Are You A Personal Check?

What’s it feel like to be excluded?

Unable = choice. Everything is possible.

Unable = choice. Everything is possible.

This clipping shouts NO WAY loud and clear. So imagine if you’re a check. Or a woman. Or whatever… Communication that states you’re distinctly unwelcome is discouraging at best.

As I get close to completing my first book on marketing beer to women, this little slip of paper I have kept for a few years seems to have jumped out at me today. “Use me!” it screamed….and aptly so.

Some establishments that serve beer welcome women. In fact some don’t look at “who” at all. Kudos to them.

Others judge us when we walk in; female, male, whatever. And that sets an unhelpful, disrespectful tone which holds us all back – and very much on purpose. If you’re plainly advertising that some element of society is not just unwelcome – that you’re excluded on purpose, then hell. It’s time to immediately turn around and find an environment with open arms.

Last week I was delivering a very lively and interactive presentation on the customer experience. At one point I told the audience, “Look – change is coming at you every day, no matter what you do. You may as well open up your arms and welcome it.” With a big nod to Mike who shared this brilliantly right insight years ago, it’s so damn true.

The choice to adapt – aka Change – is yours. The choice for beer makers, sellers, and purveyors to welcome women is theirs. Yes, we can scream bloody murder, we can rant, rave & protest.

Change will happen when the powers that be realize that change is marching forward whether they want it to or not – and then open their arms.

The place where I got this snippet of paper is closed today. While it might perhaps be a stretch to say their demise was based on not welcoming personal checks, I do believe that any time you choose to put up barriers to customer engagement, you’ve intentionally shot a hole in your own balloon.

Besides, checks are still very easily navigable at your banks. Sign your name, cash it – and then deposit the cash. (props to Mike Wagner for that tip). No risk, all deal, easy. Plus they’re not “unable” – they’re choosing not to. Big difference here.

Welcome your customers and how they transact. After all, what’s next after no checks?

Checkmate.

Comments »

Where’s the Service? What’s the Experience?

Remember the “Where’s the Beef??” campaign? Today I’d say, “Where’s the Service??”

Service is a funny thing. So many people Want It. Too few people know What It Is. Lots of people practice What It Isn’t.

Service = what you give.

The key here is that we often mistake service for experience.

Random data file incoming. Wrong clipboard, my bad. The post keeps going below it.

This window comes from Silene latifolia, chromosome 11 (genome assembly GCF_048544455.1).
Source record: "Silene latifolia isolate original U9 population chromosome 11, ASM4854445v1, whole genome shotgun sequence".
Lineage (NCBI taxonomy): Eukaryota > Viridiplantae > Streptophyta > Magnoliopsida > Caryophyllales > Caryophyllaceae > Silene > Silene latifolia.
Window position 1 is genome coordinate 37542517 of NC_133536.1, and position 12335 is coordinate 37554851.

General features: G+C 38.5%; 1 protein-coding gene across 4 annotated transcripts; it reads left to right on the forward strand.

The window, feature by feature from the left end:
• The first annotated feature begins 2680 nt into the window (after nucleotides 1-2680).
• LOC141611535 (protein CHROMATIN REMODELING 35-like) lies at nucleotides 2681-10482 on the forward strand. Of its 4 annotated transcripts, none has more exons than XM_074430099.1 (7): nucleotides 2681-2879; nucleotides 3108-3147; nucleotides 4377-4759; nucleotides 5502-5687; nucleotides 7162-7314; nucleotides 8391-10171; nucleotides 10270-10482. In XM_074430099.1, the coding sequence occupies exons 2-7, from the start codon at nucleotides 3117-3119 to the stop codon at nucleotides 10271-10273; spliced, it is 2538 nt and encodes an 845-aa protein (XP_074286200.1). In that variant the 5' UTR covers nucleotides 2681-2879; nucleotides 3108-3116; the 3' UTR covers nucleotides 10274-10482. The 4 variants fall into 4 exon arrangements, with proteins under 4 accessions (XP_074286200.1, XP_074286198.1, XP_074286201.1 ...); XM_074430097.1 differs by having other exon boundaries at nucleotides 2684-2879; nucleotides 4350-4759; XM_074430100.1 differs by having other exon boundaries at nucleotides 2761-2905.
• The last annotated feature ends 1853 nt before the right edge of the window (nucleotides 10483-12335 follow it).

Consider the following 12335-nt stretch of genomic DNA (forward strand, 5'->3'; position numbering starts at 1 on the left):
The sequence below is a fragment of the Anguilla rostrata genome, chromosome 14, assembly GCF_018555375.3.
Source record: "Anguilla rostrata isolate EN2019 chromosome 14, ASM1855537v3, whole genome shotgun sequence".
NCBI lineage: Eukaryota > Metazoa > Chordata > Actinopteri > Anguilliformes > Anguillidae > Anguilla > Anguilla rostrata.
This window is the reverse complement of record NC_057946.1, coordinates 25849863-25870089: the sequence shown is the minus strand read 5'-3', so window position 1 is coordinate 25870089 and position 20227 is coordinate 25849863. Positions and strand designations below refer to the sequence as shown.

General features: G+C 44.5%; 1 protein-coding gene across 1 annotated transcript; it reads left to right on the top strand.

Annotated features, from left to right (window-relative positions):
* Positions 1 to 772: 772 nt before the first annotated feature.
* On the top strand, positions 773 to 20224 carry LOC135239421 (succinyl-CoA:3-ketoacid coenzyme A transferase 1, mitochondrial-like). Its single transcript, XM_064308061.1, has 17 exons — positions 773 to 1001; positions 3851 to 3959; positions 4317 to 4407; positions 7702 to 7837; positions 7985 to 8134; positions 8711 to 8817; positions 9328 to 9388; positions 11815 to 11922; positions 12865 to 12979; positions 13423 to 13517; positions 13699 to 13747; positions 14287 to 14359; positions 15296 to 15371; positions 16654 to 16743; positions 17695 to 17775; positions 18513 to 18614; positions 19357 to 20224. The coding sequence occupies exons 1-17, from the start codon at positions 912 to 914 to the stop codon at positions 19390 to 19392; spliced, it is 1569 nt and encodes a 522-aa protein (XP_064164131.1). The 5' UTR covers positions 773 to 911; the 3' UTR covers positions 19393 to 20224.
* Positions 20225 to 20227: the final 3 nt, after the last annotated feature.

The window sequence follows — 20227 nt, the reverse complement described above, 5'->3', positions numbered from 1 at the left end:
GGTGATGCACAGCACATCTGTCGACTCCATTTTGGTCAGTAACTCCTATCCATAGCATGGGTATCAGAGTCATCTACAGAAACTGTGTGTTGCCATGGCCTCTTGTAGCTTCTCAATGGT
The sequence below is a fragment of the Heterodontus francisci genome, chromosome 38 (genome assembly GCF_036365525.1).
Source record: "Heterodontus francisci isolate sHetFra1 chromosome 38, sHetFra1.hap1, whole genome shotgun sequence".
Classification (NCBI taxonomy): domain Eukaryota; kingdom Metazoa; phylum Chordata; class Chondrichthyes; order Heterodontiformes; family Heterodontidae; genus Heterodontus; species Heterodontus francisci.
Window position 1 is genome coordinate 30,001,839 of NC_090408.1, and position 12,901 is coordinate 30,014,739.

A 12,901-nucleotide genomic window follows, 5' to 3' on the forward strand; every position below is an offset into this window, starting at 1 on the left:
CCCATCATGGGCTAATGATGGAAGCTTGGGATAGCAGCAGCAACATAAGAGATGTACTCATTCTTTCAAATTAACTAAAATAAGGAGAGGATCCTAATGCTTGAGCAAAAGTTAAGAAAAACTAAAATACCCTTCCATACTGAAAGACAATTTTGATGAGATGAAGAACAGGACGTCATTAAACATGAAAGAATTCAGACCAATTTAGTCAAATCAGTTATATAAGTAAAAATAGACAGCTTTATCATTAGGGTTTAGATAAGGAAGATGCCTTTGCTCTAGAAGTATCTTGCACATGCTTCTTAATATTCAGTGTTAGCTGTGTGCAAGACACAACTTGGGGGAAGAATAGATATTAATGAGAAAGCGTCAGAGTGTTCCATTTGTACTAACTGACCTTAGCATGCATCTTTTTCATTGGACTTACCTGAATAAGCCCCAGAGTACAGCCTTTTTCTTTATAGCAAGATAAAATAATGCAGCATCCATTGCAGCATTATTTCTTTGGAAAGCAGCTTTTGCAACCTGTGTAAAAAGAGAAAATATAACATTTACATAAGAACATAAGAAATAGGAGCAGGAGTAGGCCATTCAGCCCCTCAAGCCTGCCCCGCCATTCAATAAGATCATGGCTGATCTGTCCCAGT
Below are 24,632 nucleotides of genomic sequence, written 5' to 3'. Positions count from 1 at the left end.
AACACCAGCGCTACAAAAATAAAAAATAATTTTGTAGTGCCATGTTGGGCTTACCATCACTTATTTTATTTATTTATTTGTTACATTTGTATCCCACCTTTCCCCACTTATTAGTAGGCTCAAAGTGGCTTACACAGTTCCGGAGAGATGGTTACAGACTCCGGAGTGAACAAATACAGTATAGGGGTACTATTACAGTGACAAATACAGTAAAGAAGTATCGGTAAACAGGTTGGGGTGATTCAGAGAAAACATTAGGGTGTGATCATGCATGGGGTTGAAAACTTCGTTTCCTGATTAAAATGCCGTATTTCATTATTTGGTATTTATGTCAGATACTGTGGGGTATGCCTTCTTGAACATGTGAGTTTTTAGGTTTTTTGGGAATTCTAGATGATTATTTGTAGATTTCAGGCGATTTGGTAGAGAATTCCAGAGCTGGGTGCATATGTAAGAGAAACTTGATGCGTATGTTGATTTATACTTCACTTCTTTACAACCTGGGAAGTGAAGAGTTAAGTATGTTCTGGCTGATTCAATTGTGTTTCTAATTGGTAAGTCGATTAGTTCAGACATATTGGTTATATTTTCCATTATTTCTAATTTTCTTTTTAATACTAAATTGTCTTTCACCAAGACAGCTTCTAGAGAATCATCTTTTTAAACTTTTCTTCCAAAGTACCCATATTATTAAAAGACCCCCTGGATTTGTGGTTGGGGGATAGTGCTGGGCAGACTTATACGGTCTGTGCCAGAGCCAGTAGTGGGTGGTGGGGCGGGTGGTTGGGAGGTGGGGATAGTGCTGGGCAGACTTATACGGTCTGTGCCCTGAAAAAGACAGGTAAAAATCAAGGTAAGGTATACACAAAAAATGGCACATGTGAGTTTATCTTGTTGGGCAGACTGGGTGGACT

Experience = what we get.

Are you ready with the Servant Mentality?

Are you ready with the Servant Mentality?

They are vastly different and still very much related. Round and round they go. For example: if someone is shopping at a store, say for a pair of trousers, a sales person approaches (hopefully) to inquire as to how they can help. True service and servant mentality isn’t “are you finding what you want?” Servant mentality is service focused – how can one serve another. What can I help you find, what it is you are looking for today, and ‘these whatevers would be very sharp with the pair of slacks you picked out.’ It’s help at its core: service.

Experience is the result of being served. A woman walks into a bar….

She is seated or seats herself (being greeted and seated is the best service) and awaits a beertender to assist. An in-tune and well-educated tender will introduce themselves (starting a relationship), inquire as to what they may be in the mood for (making suggestions so the guest doesn’t have to do all the work herself), and also makes recommendations to complement her choices (beverage, food, both). Providing an experience is what creates a meaningful memories. Memories drive people to want to repeat their experiences, the business sees the customer again – perhaps with friends they brought along – and round it all goes.

Service Tips Today:

1. When serving the female customer, ask open-ended questions. Service inherently starts with genuine conversation (not hollow, the real stuff).

2. If she gives you a closed return comment, then give her space, let her know you’re available, check back and ensure she’s finding what she wants and needs.

3. Offer appropriate recommendations and suggestions per the conversations you are able to have with her. If she’s rather tight-lipped, simply pointing our features and specials can engage her in a professional and polite way – you’re sharing what’s new, improved, in season and available.

4. Give her space.

5. Thank her for her business and visit – whether she buys now or not. Her experience of your service will greatly affect her support of your business.

Smart service leads to a positive experience. Get it right and thrive. Get it right and she’ll help you.

Resource: Paul Paz, Waiters World is an excellent Servant Leader.

Comments »

Connected To The Experience: Put On A Pair Of Customer Shoes

“Remain connected to [the] experience. Be a generous host.”

These are wise words that apply to just about every business circumstance, driver, and mission statement. If they don’t, they need to.

When’s the last time you put on a pair of Customer Shoes? Walking in the shoes of your customer is critical before opening a business as well as regularly during the life of the operation. Literally walk through the spaces, calling the phone numbers, navigating the website and online tools, and visiting and experiencing the facility with customer eyes and sense.

  • Does it all flow easily for them?
  • Does it cover common questions that will arise?
  • Does it match the brand name and image?
  • Does everything make sense?
  • What can be improved, streamlined, and better?

These are really straightforward and fruitful exercises to conduct when you’re honest with yourself and can be constructively self critical towards improvement.

Put on some Customer Shoes and see how you're doing.

Put on some Customer Shoes and see how you’re doing.